FIVE lead tablets that cursed tavern keepers some 2,400 years ago have been discovered in a young woman's grave in Athens, Greece.
Four of the tablets were engraved with curses that invoked the names of "chthonic" (underworld) gods, asking them to target four different husband-and-wife tavern keepers in Athens.
The fifth tablet was blank and likely had a spell or incantation recited orally, the words spoken over it.
The tablets were skillfully incised with pristine lettering, indicating that the person who prepared them was very skilled and learned in making such curses.
All five tablets were pierced with an iron nail, folded and deposited in the grave. The grave would have provided the tablets a path to such gods, who would then do the curses' biddings, according to ancient beliefs.
One of the curses targeted husband-and-wife tavern keepers named Demetrios and Phanagora. The curse targeting them reads in part (translated from Greek):
"Cast your hate upon Phanagora and Demetrios and their tavern and their property and their possessions. I will bind my enemy Demetrios, and Phanagora, in blood and in ashes, with all the dead…"
"I will bind you in such a bind, Demetrios, as strong as is possible, and I will smite down a kynotos on [your] tongue."
The word kynotos literally means "dog's ear," an ancient gambling term that was the name for the lowest possible throw of dice ... thus cursing the tavern with bad luck.
Lead curses were very common in Ancient Greece and Rome. A virulent curse would be inscribed into a thin sheet of lead which would then be folded up, preferably with hair or nail clippings or some other personal items from the target subject.
And then the lead packet would be secreted in or near the subject's home, under the bed being the best place.
Or if that was not possible (due to distance or enmity), then the lead curse could be thrown into a well or a river or some other place ... or in a freshly dug grave ... as close to the underworld as possible so that the gods and demons of the underworld could carry out the magical spell.
Because of the fact that they were safely deposited at the bottom of wells or graves or pits, there are lots of surviving lead curse sheets, which experts call lamellae.
Lead is a marvelous base metal which is pliable to suit all sorts of uses ... both mundane and religious/magical. Gold, silver, copper and lead also had magico-religious significance.
Gold and lead, in particular, were so soft and malleable that they were good for casting prayer spells. Religious prayer spells would be meticulously incised into thin sheets of gold or silver or copper foil (called lamellae) which were then placed inside amulets, or else rolled up and worn as pendants around the neck.
Very often, these lamellae were placed under the pillow so that you the petitioner could receive dreams from the God (as mentioned in the OBELISK OF ANTINOUS) or else could send dreams to a loved one.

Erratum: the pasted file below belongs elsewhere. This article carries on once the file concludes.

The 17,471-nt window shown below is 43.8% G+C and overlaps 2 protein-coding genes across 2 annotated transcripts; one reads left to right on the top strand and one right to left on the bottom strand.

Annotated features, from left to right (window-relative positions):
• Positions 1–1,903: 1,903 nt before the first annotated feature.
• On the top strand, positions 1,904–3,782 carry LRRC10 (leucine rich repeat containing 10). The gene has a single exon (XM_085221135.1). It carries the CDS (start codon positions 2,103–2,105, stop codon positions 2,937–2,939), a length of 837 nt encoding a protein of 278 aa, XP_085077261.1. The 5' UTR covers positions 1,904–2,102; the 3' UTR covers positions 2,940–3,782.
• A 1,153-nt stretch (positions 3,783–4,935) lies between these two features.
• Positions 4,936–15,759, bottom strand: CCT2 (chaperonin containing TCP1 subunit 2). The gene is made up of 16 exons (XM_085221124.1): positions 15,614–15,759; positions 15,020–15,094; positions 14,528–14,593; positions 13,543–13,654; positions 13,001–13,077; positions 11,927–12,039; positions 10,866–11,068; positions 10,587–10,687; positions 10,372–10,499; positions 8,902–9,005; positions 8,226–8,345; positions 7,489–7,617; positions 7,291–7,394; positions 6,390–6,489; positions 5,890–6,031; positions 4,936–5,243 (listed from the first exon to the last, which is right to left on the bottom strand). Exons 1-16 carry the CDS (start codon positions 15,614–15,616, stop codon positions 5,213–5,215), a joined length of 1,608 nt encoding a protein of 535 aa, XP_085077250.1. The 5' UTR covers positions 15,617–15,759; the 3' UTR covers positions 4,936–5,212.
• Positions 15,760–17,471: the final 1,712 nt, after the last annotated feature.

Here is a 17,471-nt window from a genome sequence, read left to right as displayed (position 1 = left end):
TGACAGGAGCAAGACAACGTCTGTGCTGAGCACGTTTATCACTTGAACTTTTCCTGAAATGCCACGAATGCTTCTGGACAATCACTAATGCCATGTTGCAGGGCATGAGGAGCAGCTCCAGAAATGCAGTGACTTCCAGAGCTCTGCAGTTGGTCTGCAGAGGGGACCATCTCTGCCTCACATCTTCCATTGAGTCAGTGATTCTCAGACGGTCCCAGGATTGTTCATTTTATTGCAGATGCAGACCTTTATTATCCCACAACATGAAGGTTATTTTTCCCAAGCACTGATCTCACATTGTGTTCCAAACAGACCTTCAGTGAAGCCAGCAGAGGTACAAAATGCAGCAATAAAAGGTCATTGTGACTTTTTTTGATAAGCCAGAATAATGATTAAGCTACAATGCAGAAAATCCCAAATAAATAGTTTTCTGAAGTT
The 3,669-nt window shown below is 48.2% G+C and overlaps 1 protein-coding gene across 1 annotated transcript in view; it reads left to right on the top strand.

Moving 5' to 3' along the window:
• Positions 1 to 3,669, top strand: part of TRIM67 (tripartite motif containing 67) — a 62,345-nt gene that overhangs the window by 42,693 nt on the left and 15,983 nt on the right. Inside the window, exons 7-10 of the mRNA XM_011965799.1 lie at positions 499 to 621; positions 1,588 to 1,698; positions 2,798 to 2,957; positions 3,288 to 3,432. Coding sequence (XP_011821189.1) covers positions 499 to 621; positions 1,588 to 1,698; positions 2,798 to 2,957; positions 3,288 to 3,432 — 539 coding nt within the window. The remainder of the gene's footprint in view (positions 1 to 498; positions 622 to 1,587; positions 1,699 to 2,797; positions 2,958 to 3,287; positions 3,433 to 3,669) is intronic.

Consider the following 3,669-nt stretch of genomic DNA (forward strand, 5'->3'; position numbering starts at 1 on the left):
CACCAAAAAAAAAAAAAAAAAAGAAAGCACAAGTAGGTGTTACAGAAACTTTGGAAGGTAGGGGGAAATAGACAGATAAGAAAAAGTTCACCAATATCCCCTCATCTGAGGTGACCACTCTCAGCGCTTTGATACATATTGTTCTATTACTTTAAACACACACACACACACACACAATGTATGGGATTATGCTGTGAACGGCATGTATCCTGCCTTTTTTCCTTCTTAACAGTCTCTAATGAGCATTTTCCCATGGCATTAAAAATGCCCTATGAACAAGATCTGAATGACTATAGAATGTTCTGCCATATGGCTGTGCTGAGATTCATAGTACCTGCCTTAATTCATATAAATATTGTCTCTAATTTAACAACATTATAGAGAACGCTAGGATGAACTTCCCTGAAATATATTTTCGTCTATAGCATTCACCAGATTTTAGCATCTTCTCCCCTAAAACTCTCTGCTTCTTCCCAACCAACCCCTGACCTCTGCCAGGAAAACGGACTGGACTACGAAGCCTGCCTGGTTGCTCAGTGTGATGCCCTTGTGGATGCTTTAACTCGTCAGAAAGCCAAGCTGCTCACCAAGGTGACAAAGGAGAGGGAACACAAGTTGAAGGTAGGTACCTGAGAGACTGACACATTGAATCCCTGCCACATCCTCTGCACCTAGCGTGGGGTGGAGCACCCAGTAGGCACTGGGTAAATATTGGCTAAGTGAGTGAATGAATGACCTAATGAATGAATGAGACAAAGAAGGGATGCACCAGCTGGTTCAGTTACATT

This could have been the use of the famous ANTINOUS LOVE SPELL. Since Antinous was well known for his "dream magic," it may have been calling on him to use his "dream magic" to send erotic dreams to the woman who was the object of the petitioner's desire.
In many cases, these lamellae were "demon redirection" talismans. They called upon evil demons to go elsewhere. There is a famous gold lamella found in Romania which says: "Demon hanging over me in this place, go and do your hanging at Julia Cyrilla's house. Do this for me. Now! Now!"
If you can't banish a demon, then perhaps you can persuade it to go elsewhere where it will have even more demonic fun than it does with you.
In Graeco-Egyptian Magic there is only a very fine line between charms which result in blessings and charms which result in curses.
As you can see from the little clay figure with the pins stuck in all its orifices -- it is hard to distinguish whether the subject of the spell was being blessed or being cursed with love.
Hadrian was fairly obsessed with magic and oracles and portents and potions.
And we know that, during the imperial tour of Egypt, an Egyptian magician/priest sold the emperor a spell which would cause a man to be drawn irrevocably to him forever or which would possibly kill the man -- depending on the dosage of the potion and the intonation of the words.
It was said that Hadrian wanted proof that the spell really worked, so the magician/priest used the spell to cause a man to collapse and wither and die before his very eyes.
The Ancient Priests of Antinous would have known all about prayer-spell work and would have been very busy doing oracles and preparing amulets and talismans and love spells and money spells and all sorts of things.
We must stress, however, that there is no historical record of Antinous ever being called upon to curse anybody. On the contrary, there is much evidence that he was called upon to bring love and health and prosperity to his followers.
The Obelisk inscription assures us that Antinous "sends healing visions" to his followers as they slumber.